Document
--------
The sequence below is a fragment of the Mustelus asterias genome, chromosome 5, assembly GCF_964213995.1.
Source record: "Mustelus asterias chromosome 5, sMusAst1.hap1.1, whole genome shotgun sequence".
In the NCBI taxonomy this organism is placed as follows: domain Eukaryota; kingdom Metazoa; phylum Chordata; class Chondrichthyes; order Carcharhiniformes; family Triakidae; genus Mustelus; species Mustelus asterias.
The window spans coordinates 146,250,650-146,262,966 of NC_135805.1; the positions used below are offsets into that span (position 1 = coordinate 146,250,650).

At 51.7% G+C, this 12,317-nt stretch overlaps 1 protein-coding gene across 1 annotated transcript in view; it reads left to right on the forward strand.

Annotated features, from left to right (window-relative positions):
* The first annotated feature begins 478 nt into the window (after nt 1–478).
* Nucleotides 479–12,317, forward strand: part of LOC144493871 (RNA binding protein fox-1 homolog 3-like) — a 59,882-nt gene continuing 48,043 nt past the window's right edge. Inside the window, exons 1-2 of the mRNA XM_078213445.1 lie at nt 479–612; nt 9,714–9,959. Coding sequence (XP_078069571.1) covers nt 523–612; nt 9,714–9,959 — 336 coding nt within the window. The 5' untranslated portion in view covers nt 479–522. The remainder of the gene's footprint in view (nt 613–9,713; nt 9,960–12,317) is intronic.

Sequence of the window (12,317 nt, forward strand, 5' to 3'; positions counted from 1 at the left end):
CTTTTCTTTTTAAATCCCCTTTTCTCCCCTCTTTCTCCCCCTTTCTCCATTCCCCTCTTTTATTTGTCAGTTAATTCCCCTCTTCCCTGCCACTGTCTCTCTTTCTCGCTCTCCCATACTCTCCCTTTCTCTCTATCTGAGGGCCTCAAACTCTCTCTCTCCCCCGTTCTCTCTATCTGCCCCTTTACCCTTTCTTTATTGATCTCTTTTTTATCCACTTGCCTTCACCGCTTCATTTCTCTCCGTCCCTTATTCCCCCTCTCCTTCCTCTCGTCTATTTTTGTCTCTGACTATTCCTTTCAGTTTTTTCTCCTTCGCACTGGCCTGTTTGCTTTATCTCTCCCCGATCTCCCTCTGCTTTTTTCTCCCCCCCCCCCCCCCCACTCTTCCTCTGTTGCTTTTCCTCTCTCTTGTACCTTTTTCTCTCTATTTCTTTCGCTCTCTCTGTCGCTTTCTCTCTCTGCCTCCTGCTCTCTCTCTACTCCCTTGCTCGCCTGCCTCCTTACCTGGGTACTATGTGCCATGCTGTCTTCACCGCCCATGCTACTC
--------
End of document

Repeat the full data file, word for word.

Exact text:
The sequence below is a fragment of the Mustelus asterias genome, chromosome 5, assembly GCF_964213995.1.
Source record: "Mustelus asterias chromosome 5, sMusAst1.hap1.1, whole genome shotgun sequence".
In the NCBI taxonomy this organism is placed as follows: domain Eukaryota; kingdom Metazoa; phylum Chordata; class Chondrichthyes; order Carcharhiniformes; family Triakidae; genus Mustelus; species Mustelus asterias.
The window spans coordinates 146,250,650-146,262,966 of NC_135805.1; the positions used below are offsets into that span (position 1 = coordinate 146,250,650).

At 51.7% G+C, this 12,317-nt stretch overlaps 1 protein-coding gene across 1 annotated transcript in view; it reads left to right on the forward strand.

Annotated features, from left to right (window-relative positions):
* The first annotated feature begins 478 nt into the window (after nt 1–478).
* Nucleotides 479–12,317, forward strand: part of LOC144493871 (RNA binding protein fox-1 homolog 3-like) — a 59,882-nt gene continuing 48,043 nt past the window's right edge. Inside the window, exons 1-2 of the mRNA XM_078213445.1 lie at nt 479–612; nt 9,714–9,959. Coding sequence (XP_078069571.1) covers nt 523–612; nt 9,714–9,959 — 336 coding nt within the window. The 5' untranslated portion in view covers nt 479–522. The remainder of the gene's footprint in view (nt 613–9,713; nt 9,960–12,317) is intronic.

Sequence of the window (12,317 nt, forward strand, 5' to 3'; positions counted from 1 at the left end):
CTTTTCTTTTTAAATCCCCTTTTCTCCCCTCTTTCTCCCCCTTTCTCCATTCCCCTCTTTTATTTGTCAGTTAATTCCCCTCTTCCCTGCCACTGTCTCTCTTTCTCGCTCTCCCATACTCTCCCTTTCTCTCTATCTGAGGGCCTCAAACTCTCTCTCTCCCCCGTTCTCTCTATCTGCCCCTTTACCCTTTCTTTATTGATCTCTTTTTTATCCACTTGCCTTCACCGCTTCATTTCTCTCCGTCCCTTATTCCCCCTCTCCTTCCTCTCGTCTATTTTTGTCTCTGACTATTCCTTTCAGTTTTTTCTCCTTCGCACTGGCCTGTTTGCTTTATCTCTCCCCGATCTCCCTCTGCTTTTTTCTCCCCCCCCCCCCCCCCACTCTTCCTCTGTTGCTTTTCCTCTCTCTTGTACCTTTTTCTCTCTATTTCTTTCGCTCTCTCTGTCGCTTTCTCTCTCTGCCTCCTGCTCTCTCTCTACTCCCTTGCTCGCCTGCCTCCTTACCTGGGTACTATGTGCCATGCTGTCTTCACCGCCCATGCTACTC